Add The Wall Street Journal to the list of publications going native; WSJ just announced they will be serving up native advertising alongside their regular editorial content.
The news is groan-worthy for a couple of reasons.
“The problem with the sponsored ads is that some people view them as deceptive; that they’re designed to intentionally confuse the reader,” writes Chris O’Shea in FishbowlNY. “Gerard Baker, editor of the Journal, doesn’t think that will be an issue,” O’Shea continues.
Well, that’s great that he thinks this, but Baker is staking a lot on that assumption.
According to Peter Kafka of Re/Code, “very few people are looking at this stuff. Or, more precisely: People who look at this stuff can’t wait to stop reading it.”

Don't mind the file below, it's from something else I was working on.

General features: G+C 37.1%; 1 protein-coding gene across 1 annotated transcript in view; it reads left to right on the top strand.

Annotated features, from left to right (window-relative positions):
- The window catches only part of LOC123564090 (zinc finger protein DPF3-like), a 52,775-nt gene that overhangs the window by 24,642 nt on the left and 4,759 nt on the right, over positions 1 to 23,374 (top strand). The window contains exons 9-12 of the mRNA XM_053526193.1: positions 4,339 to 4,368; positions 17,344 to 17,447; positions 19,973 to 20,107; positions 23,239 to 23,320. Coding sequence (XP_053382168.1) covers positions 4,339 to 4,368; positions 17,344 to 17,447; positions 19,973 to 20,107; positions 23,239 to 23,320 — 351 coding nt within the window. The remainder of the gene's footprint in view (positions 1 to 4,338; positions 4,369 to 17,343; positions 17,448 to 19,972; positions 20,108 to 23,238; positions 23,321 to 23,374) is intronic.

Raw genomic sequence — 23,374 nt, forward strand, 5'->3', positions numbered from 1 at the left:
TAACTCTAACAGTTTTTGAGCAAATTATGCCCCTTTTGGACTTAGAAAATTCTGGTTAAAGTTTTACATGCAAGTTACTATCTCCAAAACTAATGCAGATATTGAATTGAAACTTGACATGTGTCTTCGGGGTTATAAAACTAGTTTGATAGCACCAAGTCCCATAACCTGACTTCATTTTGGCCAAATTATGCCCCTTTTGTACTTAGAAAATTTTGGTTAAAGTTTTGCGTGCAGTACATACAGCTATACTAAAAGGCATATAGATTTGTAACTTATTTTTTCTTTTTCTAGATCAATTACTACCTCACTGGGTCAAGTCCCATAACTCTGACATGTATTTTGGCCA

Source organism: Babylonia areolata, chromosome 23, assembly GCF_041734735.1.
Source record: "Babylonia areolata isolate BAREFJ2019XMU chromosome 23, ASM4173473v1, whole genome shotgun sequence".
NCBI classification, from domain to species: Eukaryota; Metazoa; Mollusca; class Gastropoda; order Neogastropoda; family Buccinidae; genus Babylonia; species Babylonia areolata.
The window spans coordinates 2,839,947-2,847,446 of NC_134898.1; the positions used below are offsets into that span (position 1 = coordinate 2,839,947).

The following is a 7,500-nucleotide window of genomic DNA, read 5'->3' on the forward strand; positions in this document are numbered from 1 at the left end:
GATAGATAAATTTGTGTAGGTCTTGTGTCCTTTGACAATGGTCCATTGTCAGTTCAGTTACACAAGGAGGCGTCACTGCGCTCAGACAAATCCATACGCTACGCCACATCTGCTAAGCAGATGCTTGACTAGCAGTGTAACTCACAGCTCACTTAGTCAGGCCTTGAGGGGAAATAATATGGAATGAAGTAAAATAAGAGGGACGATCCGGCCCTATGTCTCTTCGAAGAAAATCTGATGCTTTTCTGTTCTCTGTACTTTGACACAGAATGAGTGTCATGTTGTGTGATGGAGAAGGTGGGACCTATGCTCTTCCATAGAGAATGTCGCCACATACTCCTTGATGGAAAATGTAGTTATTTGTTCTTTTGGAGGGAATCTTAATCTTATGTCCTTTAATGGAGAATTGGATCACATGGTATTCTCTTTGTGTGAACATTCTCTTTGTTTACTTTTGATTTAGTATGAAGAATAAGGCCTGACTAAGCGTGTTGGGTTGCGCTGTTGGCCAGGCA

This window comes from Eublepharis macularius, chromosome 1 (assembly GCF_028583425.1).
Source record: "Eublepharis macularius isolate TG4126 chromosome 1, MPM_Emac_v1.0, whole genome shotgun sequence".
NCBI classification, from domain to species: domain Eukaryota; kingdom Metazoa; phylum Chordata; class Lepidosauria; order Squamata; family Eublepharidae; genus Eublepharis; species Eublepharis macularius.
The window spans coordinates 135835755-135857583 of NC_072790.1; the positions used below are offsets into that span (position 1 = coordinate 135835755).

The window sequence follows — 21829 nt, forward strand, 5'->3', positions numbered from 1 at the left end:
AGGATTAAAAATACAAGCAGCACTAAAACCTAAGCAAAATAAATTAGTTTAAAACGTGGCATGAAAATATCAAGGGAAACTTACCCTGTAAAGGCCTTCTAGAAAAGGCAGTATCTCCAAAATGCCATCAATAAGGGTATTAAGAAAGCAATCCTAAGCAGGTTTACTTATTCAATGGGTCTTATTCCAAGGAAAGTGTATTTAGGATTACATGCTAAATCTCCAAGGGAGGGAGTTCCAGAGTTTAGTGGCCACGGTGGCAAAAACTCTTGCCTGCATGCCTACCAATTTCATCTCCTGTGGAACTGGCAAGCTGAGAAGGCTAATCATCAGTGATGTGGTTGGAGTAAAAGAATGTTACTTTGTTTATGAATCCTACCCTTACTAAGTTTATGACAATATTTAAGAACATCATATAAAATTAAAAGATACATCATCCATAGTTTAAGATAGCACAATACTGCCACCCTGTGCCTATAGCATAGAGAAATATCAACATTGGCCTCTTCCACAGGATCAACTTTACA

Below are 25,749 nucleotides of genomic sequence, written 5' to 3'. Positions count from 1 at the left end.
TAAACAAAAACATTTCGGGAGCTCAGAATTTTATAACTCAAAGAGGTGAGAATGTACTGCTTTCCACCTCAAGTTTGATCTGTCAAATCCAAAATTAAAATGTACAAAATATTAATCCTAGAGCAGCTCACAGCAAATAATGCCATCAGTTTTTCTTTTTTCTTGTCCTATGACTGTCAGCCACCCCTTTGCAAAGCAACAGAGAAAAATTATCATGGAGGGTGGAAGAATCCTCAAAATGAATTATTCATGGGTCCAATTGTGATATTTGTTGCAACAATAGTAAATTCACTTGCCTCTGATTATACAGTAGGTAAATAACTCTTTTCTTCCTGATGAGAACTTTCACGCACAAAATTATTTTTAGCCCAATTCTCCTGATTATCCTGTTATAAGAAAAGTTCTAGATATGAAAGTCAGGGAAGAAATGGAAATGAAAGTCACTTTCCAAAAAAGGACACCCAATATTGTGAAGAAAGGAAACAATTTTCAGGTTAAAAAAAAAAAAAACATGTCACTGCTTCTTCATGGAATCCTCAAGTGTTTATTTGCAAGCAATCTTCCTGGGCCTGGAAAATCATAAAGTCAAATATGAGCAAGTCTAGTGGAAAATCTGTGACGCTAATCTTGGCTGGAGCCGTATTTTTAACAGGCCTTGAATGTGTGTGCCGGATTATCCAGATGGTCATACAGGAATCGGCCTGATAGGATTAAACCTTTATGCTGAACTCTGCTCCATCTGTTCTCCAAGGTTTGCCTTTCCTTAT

He bases that statement on web analytics from Chartbeat, whose CEO Tony Hails says that “while 71 percent of surfers will stick with a ‘real’ article for more than 15 seconds,” only 24 percent of the same readers stick with native content that long.
“What this suggests is that brands are paying for — and publishers are driving traffic to — content that does not capture the attention of its visitors or achieve the goals of its creators,” Haile remarks.
In other words, readers aren’t as clueless about quality content as native advertisers think they are. Readers don’t like the stuff.
For publishers, the potential downside is huge. By diluting your content with native advertising that does not appeal to your readers, you risk your reputation as a quality content provider.
(Let’s not forget the epic Atlantic native advertising debacle, which serves as just one example of how this scheme can backfire for publishers.)
Your worth as a publisher is predicated by your worth in the eyes of your readers. Underestimate them at your own risk.